Safe Space or Brave Space?
Why Safe Space?
I’ve been doing diversity education for over twenty years and recently I – and many others – have noticed a disturbing trend for participants to complain that the discussion we’re having or the activity we’re doing doesn’t feel “safe.” Safety has become the new trump card and someone claiming they don’t feel safe often shuts down all conversation. Don’t get me wrong, safety is a real thing, but it is important to differentiate between physical or psychological safety and cognitive dissonance.
I work on large university campus and have spent practically all of my career working in student affairs. To keep things simple, let’s just say that a student’s life in college basically exists in two arenas: inside the classroom and outside the classroom. Academic affairs obviously focuses on the student’s experience inside the classroom. That basically leaves everything outside the classroom to student affairs. If you are a student of color on a large predominantly white campus, it is not unusual to go entire days without seeing another student of color. This sense of isolation often leads students of color to seek out spaces and places on campus where they can connect with other students of color. Places where they can relax and spend time with people who understand what it’s like to be the “only one.” These places on college campuses, be they student organizations, living learning communities in residence halls or support services offices, become ‘safe spaces’ for these under-represented students and often are a lifeline to help marginalized students persist and graduate. Safe spaces aren’t only necessary for students of color. Most college campuses have spaces that serve women, queer students, veterans, students with disabilities – basically any student population that finds themselves under-represented on campus and therefore sometimes feel isolated. For these students, feeling safe on campus is a real issue.
For anyone who has never felt this kind of isolation, it is often very difficult to understand. “What do you mean you don’t feel safe on campus? I feel plenty safe, why wouldn’t you?”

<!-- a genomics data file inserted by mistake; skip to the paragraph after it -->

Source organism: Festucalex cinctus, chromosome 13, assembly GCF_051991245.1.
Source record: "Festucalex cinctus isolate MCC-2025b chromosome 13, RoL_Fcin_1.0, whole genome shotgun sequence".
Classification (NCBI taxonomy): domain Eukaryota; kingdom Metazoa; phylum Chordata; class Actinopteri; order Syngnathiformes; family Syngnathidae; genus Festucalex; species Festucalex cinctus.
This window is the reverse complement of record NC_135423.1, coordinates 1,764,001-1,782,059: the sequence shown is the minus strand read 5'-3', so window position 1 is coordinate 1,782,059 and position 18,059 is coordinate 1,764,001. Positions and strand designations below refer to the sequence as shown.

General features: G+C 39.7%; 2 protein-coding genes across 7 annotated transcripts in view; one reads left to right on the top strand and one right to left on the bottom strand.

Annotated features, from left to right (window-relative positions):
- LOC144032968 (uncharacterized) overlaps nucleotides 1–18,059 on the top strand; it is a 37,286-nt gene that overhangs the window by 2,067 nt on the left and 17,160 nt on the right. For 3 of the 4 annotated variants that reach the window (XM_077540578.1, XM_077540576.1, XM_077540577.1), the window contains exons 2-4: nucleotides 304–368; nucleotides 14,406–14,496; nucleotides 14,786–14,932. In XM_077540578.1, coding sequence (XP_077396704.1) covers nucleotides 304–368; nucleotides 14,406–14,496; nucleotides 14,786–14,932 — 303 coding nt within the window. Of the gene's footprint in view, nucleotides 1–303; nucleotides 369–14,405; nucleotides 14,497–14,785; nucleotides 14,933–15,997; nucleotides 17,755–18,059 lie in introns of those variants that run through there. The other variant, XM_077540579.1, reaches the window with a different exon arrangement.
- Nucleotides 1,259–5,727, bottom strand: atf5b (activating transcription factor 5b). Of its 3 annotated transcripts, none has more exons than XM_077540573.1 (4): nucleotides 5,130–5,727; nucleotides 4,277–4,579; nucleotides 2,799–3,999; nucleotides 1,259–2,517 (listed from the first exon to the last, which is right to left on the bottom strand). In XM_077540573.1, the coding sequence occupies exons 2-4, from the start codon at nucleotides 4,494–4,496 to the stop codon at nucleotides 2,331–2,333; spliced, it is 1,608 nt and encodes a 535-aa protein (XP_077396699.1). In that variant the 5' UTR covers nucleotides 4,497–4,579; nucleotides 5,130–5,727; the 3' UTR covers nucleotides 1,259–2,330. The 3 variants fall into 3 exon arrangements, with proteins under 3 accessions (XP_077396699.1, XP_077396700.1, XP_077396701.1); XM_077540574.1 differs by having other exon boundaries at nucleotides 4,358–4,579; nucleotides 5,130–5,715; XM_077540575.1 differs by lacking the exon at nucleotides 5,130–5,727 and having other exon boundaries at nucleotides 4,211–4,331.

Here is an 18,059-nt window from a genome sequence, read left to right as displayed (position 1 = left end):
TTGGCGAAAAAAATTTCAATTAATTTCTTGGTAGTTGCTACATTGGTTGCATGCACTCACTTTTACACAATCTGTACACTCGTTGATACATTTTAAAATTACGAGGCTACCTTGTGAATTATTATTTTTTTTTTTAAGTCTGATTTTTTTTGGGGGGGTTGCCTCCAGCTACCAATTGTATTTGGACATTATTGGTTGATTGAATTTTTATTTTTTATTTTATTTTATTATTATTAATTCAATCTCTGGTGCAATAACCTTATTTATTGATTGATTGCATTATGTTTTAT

Have you ever traveled abroad and experienced “culture shock?” The name is a misnomer because when I hear the term culture shock I imagine a bolt of lightning crashing down from the sky. In all my personal experiences traveling abroad, I cannot recall experiencing anything quite so dramatic as a bolt of lightning; however, I have experienced culture shock.
It usually hits after I’ve been somewhere just long enough for the wonder of it all to wear off. I recently traveled to China for the first time and was thrilled to experience local cuisine and culture. But after the fourth or fifth meal consisting of Chinese food, I started wondering when I’d experience a little variety. I guess in China, Chinese food is just… well, food. Seeing street signs written in elegant script went from being novel to frustrating. Even the local Walmart wasn’t anything like the store we see in the United States. None of these experiences were ‘shocking.’ Of course the food consisted of noodle and rice. I just wasn’t expected every meal to be the same. Rather than a bolt of lightning, my culture shock consisted of small electrical discharges, like the static charge you might get walking across the carpet in your wool socks and touching something metal. One zap is no big deal, but the cumulative effect of zap after zap after zap… that’s culture shock.
When you’re the “only one” on campus, your experience might be like culture shock. The first time someone asks where you’re from it seems normal. We’re all new to campus, right? But when you say you’re an in-state student and they ask, “No, where are you originally from?” You might feel a little zap. Then when you’re in class discussing something and a classmate or the professor turns to you and asks, “What do your people think about the issue?” Zap. You’re eating in the dining hall and your friends ask you for a restaurant recommendation because, “You must know where to get real, authentic food…” zap. Alone, none of these experiences may be that big a deal, but how often do you have to get zapped by static discharge before you get cautious when approaching metal door knobs and start to assume you’re going to get shocked? After a while, you might go looking for a place without metal door knobs or plush carpeting so you can let your guard down and relax, knowing here is a place you probably won’t get shocked. It’s safe.
So, if the need to feel safe is sometimes a real thing, when do we need to challenge ourselves to be brave?
Here’s where safe spaces are different brave spaces. Brave spaces are spaces where we hope to learn something new. Places like in the classroom or in a workshop or even when we choose to engage in meaningful dialogue with our friends. In these kinds of environments, claiming your safety is at risk whenever you hear something you don’t like makes it difficult, if not impossible, to continue the conversation.
How do we “stay at the table?” We hold space for each other…